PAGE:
Simelane v Simelane and Others [1997] SZHC 69 (6 June 1997)


CIV. CASE No. 1537/96











6th JUNE 1997

This application was filed under a certificate of urgency for hearing on the 28th June 1996. The relief sought included:

  1. An order restraining the 3rd respondent from paying and/or directing payment of the pension from the estate of the late Philemon Mbhekeni Simelane to the 1st respondent pending the outcome of this application.

  2. An order declaring the purported marriage entered into between


the late Philemon Simelane and the 1st respondent null and void ab initio.

  1. An order directing that properties acquired by the 1st respondent by virtue of the marriage aforesaid be declared part of the joint estate between the deceased and the applicant.

It is not reflected in the file, as to what transpired on the 28th June. What is reflected is that the application kept being post-poned, by consent of the parties, from the 19th July 1996 until the 23rd May 1997 when the matter was called before me . On that day I was only addressed on the prayer for an order declaring the marriage null and void ab initio. This judgment is concerned solely with that relief.

The applicant states that she married Philemon Simelane in terms of the Marriage Act No. 47/1964.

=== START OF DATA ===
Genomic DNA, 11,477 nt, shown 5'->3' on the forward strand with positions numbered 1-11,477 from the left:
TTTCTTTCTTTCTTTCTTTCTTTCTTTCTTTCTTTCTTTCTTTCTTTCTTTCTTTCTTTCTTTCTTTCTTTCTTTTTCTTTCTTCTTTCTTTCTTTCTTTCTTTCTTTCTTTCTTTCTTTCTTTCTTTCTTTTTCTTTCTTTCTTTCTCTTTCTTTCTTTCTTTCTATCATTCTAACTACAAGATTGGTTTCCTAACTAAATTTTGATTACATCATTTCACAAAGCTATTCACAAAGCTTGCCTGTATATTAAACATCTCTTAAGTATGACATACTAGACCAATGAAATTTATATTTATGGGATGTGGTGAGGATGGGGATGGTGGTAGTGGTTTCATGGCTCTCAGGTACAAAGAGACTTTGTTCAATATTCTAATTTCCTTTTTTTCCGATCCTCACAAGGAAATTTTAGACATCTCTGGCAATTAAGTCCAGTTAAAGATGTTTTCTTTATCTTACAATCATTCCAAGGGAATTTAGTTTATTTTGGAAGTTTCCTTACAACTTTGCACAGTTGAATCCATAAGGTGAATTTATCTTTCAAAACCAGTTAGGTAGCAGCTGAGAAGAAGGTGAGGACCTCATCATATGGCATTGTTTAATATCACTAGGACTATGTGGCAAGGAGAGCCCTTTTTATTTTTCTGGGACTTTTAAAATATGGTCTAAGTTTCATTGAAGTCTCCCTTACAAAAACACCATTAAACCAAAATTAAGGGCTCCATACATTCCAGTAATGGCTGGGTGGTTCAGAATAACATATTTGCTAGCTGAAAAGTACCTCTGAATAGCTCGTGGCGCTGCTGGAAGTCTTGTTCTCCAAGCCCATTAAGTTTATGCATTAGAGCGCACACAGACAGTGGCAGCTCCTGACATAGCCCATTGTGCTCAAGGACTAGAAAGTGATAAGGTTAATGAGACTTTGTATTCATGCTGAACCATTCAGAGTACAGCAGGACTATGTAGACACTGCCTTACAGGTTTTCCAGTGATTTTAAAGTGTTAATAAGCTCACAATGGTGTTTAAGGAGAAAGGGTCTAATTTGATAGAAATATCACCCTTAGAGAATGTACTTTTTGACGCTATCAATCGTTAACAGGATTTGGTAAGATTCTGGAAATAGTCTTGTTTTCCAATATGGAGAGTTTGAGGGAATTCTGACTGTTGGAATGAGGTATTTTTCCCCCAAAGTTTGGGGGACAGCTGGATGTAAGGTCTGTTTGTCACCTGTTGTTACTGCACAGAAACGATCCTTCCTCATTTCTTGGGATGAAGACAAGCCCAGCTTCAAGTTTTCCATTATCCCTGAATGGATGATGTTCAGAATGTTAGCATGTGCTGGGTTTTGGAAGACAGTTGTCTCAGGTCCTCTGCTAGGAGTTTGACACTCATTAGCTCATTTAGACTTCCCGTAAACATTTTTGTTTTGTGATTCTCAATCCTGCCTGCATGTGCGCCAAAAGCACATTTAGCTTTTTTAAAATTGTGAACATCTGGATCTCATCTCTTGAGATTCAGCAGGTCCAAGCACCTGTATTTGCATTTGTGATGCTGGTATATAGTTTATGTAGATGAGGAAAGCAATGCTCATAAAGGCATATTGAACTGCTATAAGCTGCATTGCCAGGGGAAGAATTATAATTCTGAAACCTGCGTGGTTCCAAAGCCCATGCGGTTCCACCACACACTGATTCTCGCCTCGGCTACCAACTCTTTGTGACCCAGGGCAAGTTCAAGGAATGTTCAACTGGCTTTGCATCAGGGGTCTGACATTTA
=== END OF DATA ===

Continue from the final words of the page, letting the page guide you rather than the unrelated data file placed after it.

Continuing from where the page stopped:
She states that sometime during 1993 her husband purported to marry the 1st respondent by Swazi Law and Custom notwithstanding the subsistence of her marriage to him .She avers at paragraph 7 of her affidavit that the purported marriage was null and void ab initio as it was bigamous.

It was argued on behalf of the 1st respondent that the applicant is estopped from denying that the 1st respondent was duly and lawfully married to the deceased for the following reasons –

  1. That the applicant married the deceased on the 20th February 1993 and the applicant did nothing to stop the marriage.

  2. That the applicant did nothing thereafter to have the marriage annulled.

  3. That the applicant always accepted the 1st respondent as the wife of the deceased.

It was further argued on behalf of the 1st respondent that this was a proper case for the court to declare that her marriage was " at least putative" on the following grounds -

  1. There was a marriage solemnised in accordance with Swazi Law and Custom and the prescribed formalities thereof were observed.

  2. The 1st respondent contracted the marriage in good faith believing that the deceased and the applicant were also married by Swazi Law and Custom.

Section 7 of the Marriage Act reads as follows-

  1. No person already married may marry in terms of this Act during the subsistence of the marriage, irrespective of whether that previous


Marriage was in accordance with Swazi Law and Custom or civil rites and any person who purports to enter into such a marriage shall be deemed to have committed the offence of bigamy:

Provided that nothing contained in this section shall prevent parties married in accordance with Swazi Law and Custom or other rites from re-marrying one another in terms of this Act.

  1. No person married in terms of this Act shall, during the subsistence of the marriage, purport to contract a legally recognized Ceremony of marriage with any person other than the lawful spouse of the first-named person.

  1. Any person who contravenes sub-section (2) shall be deemed to have committed the offence of bigamy.